My rating: 4 of 5 stars
Highwayman, the latest DarkFuse release from Craig Saunders, is a cool bit of folklore horror that draws on plenty of English history and interconnects with some mythological touchstones present in a few of Saunders' other titles (although this, as well as Saunders' other works, is a stand-alone title and functions perfectly well independently).
Here, we're introduced to Karl and Bethany Goodman, who lost their daughter to a savage killer some years earlier. Their marriage is in the dumps, and Karl has taken a posting in Malaysia. After a plane accident, he finds his physical body comatose and near death, while his spirit wanders through Fog-World - where his daughter's killer lurks.
Saunders fills up his story with plenty of spiritual fantasy, providing a landscape for second chances and the possibility of justice. We also get a number of fascinating characters and dynamics. I really appreciated the relationship between the Goodman's and the way each recognizes how they have moved on, and struggle to reconnect, even if only briefly, in the wake of Karl's accident. The killer, the titular Highwayman, is not as present as I would have liked, coming in fairly late in the story, but when he does show up, it's some really potent stuff.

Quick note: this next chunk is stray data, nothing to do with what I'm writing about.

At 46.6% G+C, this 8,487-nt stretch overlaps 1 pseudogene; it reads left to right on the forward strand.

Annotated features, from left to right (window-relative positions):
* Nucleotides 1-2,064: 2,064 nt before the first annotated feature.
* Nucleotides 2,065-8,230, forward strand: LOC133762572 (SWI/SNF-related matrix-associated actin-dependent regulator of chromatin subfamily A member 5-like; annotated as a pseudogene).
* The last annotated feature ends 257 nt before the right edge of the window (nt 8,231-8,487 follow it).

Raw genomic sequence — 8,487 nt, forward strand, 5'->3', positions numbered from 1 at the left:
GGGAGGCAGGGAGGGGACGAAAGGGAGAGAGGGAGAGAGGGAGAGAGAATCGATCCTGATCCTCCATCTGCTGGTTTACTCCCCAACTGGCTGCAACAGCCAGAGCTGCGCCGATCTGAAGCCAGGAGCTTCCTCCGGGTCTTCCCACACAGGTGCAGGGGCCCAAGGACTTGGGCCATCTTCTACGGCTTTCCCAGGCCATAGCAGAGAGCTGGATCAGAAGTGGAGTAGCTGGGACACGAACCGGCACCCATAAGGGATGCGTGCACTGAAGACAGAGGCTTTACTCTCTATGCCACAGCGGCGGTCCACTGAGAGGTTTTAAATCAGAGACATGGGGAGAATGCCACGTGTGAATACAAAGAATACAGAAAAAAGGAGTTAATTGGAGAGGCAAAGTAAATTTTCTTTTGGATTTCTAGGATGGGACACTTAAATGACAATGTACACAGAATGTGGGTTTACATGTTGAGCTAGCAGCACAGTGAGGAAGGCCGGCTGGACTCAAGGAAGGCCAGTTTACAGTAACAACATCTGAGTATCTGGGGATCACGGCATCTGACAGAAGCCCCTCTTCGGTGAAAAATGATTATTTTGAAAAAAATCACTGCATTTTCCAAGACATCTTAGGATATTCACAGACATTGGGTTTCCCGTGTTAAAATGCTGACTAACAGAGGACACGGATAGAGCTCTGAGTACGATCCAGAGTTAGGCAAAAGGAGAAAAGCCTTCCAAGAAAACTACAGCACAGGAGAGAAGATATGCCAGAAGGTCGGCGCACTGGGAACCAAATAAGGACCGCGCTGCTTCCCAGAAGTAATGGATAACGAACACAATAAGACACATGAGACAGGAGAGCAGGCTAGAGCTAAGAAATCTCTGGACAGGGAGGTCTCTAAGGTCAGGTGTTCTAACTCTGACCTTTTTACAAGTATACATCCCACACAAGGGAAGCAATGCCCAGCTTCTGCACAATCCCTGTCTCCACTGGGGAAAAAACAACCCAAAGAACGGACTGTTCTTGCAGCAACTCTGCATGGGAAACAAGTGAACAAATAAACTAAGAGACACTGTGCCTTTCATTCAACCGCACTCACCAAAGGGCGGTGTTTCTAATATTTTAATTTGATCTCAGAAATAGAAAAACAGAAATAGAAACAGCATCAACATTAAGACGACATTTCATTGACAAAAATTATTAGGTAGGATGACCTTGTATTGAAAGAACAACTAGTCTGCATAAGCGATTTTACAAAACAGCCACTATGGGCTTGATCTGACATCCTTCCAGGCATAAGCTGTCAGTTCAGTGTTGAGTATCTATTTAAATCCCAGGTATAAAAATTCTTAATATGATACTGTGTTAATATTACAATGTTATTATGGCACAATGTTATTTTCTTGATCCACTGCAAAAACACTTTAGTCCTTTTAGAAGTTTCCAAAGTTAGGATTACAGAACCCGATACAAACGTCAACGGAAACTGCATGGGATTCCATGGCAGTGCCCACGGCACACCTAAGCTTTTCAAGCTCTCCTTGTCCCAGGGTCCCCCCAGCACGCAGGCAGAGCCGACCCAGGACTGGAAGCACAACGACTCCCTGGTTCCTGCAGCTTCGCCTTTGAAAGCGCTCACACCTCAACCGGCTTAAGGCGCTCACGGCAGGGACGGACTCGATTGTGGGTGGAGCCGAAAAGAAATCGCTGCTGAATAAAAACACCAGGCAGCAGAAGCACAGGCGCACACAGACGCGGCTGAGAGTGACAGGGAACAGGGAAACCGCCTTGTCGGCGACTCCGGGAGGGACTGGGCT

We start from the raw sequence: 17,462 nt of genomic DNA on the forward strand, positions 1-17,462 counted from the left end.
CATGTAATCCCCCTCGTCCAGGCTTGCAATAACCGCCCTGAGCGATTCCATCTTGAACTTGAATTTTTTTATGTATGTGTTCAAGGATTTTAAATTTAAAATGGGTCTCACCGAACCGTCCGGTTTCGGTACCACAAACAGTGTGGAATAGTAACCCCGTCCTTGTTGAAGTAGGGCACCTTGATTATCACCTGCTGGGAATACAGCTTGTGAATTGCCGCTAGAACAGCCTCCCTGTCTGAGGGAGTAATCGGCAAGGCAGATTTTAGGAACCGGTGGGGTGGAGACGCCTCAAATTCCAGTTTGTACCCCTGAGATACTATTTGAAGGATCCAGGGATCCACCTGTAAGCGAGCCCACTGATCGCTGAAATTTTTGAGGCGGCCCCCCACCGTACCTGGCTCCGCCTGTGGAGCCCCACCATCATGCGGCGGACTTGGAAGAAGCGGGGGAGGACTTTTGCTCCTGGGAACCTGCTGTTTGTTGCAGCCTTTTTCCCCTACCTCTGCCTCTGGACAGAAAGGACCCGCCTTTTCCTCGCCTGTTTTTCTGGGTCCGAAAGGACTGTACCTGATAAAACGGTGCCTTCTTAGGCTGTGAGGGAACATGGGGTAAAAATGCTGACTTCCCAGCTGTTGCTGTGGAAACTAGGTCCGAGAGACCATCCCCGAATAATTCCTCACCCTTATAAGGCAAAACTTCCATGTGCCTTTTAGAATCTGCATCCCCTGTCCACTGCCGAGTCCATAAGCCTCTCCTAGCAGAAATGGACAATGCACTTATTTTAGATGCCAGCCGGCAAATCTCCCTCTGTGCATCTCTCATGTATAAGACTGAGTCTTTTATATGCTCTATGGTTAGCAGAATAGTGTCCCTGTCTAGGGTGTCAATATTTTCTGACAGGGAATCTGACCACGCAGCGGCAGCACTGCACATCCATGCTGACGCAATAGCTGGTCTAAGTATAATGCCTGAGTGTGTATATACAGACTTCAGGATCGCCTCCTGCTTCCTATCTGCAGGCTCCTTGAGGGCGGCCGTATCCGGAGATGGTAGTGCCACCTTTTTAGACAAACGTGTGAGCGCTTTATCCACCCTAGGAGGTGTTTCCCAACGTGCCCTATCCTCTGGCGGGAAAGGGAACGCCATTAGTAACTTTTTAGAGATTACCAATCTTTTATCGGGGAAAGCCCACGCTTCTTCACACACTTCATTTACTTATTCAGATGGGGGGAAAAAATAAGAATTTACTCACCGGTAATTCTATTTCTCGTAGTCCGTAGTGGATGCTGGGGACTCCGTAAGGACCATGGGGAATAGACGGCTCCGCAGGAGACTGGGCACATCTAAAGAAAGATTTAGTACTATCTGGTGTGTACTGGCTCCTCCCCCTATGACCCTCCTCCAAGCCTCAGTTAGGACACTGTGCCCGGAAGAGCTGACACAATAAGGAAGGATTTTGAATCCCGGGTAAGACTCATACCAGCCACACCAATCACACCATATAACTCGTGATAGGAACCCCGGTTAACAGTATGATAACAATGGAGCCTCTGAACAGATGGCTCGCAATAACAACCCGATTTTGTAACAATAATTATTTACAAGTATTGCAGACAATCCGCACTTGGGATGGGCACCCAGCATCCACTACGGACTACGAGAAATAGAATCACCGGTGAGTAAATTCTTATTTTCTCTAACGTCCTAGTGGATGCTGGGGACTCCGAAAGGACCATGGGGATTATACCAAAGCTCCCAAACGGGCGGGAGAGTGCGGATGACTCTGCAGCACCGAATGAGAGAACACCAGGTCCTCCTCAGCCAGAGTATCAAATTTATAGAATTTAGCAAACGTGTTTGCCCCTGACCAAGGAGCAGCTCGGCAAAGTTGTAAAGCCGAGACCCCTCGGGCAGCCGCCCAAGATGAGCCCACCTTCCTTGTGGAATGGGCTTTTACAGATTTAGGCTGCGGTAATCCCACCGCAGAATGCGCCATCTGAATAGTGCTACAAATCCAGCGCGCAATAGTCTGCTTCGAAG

Saunders has a knack for putting a lot of detail and development into a pretty brief page count. Highwayman feels like a much larger book than it really is, and I mean this in the best possible way! It's nicely dense and there's plenty of meat on the plot's bones. He's also a heck of a writer, painting several vivid scenes that will stick with me for a while (I found the finale to the Goodman's story is especially touching, and the way the scene was crafted and framed in my mind's eye is a lovely bit of Gothic horror).
Note: As a member of the DarkFuse Readers Group, I received an advanced copy of this title from the publisher via NetGalley.
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